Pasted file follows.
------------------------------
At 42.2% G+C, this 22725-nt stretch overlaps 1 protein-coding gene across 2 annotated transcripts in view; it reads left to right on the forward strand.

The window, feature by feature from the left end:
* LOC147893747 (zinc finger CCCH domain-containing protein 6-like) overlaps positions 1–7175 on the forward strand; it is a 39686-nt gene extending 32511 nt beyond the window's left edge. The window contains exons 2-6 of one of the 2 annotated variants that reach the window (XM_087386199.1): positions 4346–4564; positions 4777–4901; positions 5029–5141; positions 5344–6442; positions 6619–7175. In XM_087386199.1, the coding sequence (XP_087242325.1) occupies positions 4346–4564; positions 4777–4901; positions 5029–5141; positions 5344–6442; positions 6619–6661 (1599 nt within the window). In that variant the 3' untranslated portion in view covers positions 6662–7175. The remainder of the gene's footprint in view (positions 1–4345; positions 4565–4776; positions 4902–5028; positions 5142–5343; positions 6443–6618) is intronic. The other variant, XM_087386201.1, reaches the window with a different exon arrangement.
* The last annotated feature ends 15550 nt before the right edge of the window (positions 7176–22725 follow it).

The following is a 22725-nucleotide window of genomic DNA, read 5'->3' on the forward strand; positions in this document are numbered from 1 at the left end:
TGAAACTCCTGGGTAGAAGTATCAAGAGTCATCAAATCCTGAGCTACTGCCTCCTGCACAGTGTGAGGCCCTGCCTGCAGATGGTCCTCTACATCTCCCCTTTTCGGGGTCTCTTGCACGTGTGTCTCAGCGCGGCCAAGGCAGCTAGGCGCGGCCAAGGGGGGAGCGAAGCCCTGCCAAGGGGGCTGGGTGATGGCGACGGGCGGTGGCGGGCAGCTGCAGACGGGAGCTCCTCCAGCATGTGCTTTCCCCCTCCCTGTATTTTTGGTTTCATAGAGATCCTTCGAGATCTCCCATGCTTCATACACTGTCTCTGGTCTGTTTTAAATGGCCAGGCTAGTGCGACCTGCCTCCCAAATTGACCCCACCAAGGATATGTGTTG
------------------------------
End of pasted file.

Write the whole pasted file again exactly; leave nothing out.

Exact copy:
At 42.2% G+C, this 22725-nt stretch overlaps 1 protein-coding gene across 2 annotated transcripts in view; it reads left to right on the forward strand.

The window, feature by feature from the left end:
* LOC147893747 (zinc finger CCCH domain-containing protein 6-like) overlaps positions 1–7175 on the forward strand; it is a 39686-nt gene extending 32511 nt beyond the window's left edge. The window contains exons 2-6 of one of the 2 annotated variants that reach the window (XM_087386199.1): positions 4346–4564; positions 4777–4901; positions 5029–5141; positions 5344–6442; positions 6619–7175. In XM_087386199.1, the coding sequence (XP_087242325.1) occupies positions 4346–4564; positions 4777–4901; positions 5029–5141; positions 5344–6442; positions 6619–6661 (1599 nt within the window). In that variant the 3' untranslated portion in view covers positions 6662–7175. The remainder of the gene's footprint in view (positions 1–4345; positions 4565–4776; positions 4902–5028; positions 5142–5343; positions 6443–6618) is intronic. The other variant, XM_087386201.1, reaches the window with a different exon arrangement.
* The last annotated feature ends 15550 nt before the right edge of the window (positions 7176–22725 follow it).

The following is a 22725-nucleotide window of genomic DNA, read 5'->3' on the forward strand; positions in this document are numbered from 1 at the left end:
TGAAACTCCTGGGTAGAAGTATCAAGAGTCATCAAATCCTGAGCTACTGCCTCCTGCACAGTGTGAGGCCCTGCCTGCAGATGGTCCTCTACATCTCCCCTTTTCGGGGTCTCTTGCACGTGTGTCTCAGCGCGGCCAAGGCAGCTAGGCGCGGCCAAGGGGGGAGCGAAGCCCTGCCAAGGGGGCTGGGTGATGGCGACGGGCGGTGGCGGGCAGCTGCAGACGGGAGCTCCTCCAGCATGTGCTTTCCCCCTCCCTGTATTTTTGGTTTCATAGAGATCCTTCGAGATCTCCCATGCTTCATACACTGTCTCTGGTCTGTTTTAAATGGCCAGGCTAGTGCGACCTGCCTCCCAAATTGACCCCACCAAGGATATGTGTTG